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Rabang v. Kelly

United States District Court, W.D. Washington, Seattle

April 11, 2018

MARGRETTY RABANG, et al., Plaintiffs,
v.
ROBERT KELLY, JR., et al., Defendants.

          ORDER

          JOHN C. COUGHENOUR UNITED STATES DISTRICT JUDGE

         This matter comes before the Court on Defendants' motion for an indicative ruling regarding dismissal (Dkt. No. 144). Having thoroughly considered the parties' briefing and the relevant record, the Court finds oral argument unnecessary and hereby DENIES the motion for the reasons explained herein.

         I. BACKGROUND

         The Court has provided a detailed factual and procedural background of this case in previous orders that it will not repeat here. (See Dkt. Nos. 62 at 1-6, 63 at 1-2, 130 at 1-4.) What follows is the relevant factual and procedural history leading to this motion.

         On April 26, 2017, the Court denied the Kelly Defendants'[1] motion to dismiss the Plaintiffs' complaint for lack of subject matter jurisdiction and on sovereign immunity grounds. (Dkt. No. 63.) On May 17, 2017, the Kelly Defendants timely filed an interlocutory appeal challenging the Court's order. (Dkt. No. 69); Rabang v. Kelly, No. 17-35427 (9th Cir. 2018).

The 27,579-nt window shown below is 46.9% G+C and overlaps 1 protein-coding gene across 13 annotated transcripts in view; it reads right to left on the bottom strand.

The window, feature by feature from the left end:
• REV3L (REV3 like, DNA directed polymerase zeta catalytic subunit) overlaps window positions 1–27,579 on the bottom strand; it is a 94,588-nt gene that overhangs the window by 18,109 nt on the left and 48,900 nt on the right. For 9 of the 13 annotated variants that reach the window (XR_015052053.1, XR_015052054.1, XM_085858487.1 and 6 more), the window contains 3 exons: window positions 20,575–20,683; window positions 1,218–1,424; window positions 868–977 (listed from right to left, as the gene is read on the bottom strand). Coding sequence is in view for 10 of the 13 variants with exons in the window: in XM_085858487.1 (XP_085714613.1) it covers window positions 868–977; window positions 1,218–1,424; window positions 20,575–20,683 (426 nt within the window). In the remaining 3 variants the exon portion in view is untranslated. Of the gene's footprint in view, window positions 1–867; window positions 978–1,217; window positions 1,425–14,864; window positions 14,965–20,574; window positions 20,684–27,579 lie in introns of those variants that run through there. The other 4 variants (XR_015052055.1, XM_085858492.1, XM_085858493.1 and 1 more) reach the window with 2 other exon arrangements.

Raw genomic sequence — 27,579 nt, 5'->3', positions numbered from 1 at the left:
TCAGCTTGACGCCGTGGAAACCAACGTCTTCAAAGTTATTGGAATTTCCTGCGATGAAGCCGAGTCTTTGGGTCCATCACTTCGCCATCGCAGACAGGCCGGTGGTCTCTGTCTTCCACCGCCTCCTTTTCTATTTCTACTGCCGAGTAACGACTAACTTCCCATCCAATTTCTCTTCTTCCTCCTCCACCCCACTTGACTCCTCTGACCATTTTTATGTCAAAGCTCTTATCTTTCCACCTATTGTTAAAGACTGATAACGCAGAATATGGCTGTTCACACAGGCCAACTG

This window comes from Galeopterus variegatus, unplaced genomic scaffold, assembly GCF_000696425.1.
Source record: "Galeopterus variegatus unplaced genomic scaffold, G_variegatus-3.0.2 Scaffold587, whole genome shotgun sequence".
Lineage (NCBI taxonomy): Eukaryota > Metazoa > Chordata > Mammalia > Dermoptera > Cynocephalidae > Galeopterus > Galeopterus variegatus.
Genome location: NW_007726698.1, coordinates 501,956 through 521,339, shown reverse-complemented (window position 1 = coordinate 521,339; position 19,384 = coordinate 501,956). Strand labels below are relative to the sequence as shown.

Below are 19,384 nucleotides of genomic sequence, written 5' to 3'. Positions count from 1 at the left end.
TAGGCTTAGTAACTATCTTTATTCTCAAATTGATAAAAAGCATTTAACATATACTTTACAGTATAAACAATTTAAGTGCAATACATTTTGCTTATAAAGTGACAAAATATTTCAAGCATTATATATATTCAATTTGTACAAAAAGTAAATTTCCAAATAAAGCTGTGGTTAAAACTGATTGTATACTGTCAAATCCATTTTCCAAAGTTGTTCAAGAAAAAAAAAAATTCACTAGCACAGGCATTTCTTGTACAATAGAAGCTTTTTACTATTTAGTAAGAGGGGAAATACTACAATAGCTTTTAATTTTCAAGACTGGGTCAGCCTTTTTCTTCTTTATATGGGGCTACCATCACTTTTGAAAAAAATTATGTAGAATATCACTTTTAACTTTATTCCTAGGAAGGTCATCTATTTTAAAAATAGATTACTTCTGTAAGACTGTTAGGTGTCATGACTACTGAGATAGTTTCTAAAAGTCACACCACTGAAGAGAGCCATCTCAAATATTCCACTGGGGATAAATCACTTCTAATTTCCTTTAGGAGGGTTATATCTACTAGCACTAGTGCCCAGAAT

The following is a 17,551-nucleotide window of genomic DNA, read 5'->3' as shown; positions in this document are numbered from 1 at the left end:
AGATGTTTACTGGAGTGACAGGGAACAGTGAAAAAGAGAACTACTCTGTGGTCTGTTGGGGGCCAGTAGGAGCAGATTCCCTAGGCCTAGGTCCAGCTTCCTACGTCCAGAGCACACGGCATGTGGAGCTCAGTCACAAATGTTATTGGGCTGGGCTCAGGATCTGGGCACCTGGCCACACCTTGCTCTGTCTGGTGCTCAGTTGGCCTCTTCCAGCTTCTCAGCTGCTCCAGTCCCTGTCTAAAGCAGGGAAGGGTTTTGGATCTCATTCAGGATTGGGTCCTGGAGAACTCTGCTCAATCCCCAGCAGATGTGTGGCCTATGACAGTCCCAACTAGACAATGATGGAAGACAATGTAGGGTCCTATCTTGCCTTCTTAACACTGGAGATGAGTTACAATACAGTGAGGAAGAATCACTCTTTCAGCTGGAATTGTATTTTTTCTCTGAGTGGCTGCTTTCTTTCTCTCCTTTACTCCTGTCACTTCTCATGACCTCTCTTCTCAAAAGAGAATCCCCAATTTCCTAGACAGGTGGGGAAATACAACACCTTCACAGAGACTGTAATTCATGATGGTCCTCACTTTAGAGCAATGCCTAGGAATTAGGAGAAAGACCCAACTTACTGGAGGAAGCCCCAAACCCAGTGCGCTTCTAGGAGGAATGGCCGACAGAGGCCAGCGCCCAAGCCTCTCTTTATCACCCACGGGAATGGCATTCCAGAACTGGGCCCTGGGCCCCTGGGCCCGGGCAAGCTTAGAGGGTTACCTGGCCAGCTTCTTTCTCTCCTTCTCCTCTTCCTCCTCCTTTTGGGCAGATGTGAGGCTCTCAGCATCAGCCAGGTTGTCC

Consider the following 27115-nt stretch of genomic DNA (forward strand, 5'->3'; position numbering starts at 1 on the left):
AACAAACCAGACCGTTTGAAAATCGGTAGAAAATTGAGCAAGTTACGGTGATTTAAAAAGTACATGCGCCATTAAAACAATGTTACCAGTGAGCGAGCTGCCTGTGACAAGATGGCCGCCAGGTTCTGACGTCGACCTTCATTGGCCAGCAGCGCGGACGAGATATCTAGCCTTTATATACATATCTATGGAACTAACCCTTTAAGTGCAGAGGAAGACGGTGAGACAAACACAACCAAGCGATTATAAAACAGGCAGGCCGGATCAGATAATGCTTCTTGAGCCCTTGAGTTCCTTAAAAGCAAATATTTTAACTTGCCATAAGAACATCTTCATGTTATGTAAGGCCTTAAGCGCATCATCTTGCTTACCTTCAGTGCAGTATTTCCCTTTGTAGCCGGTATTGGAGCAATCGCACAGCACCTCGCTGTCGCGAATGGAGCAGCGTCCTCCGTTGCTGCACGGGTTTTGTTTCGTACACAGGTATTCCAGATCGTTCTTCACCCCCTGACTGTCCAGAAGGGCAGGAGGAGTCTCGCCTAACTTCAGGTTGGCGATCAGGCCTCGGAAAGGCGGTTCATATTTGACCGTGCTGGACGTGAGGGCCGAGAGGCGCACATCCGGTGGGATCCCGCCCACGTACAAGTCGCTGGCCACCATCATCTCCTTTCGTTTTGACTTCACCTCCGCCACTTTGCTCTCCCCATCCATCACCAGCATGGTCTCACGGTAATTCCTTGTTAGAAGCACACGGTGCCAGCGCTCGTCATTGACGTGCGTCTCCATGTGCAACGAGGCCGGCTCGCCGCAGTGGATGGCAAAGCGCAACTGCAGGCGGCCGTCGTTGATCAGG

On August 28, 2017, Defendant Robert Kelly, Jr. (“Kelly”), in his capacity as Chairman of the Nooksack Tribal Council, entered into a Memorandum of Agreement (MOA) with Michael Black, Acting Assistant Secretary-Indian Affairs, on behalf of the Department of the Interior (“DOI”). (Dkt. No. 117-1 at 8-12.) The MOA's primary purpose was to establish a process under which DOI would once again recognize the Nooksack Tribal Council as the governing body of the Nooksack Indian Tribe. (Id. at 8.) The MOA required Kelly to conduct a Nooksack Tribal Council election within 120 days of signing the agreement. (Id.) DOI was to issue a letter granting full recognition of the Nooksack Tribal Council after its review of the certified election results, the final resolution of any challenges to those results, and the endorsement or non-endorsement of the results by the Director of the Bureau of Indian Affairs' (BIA) Pacific Northwest Region. (Id. at 9.)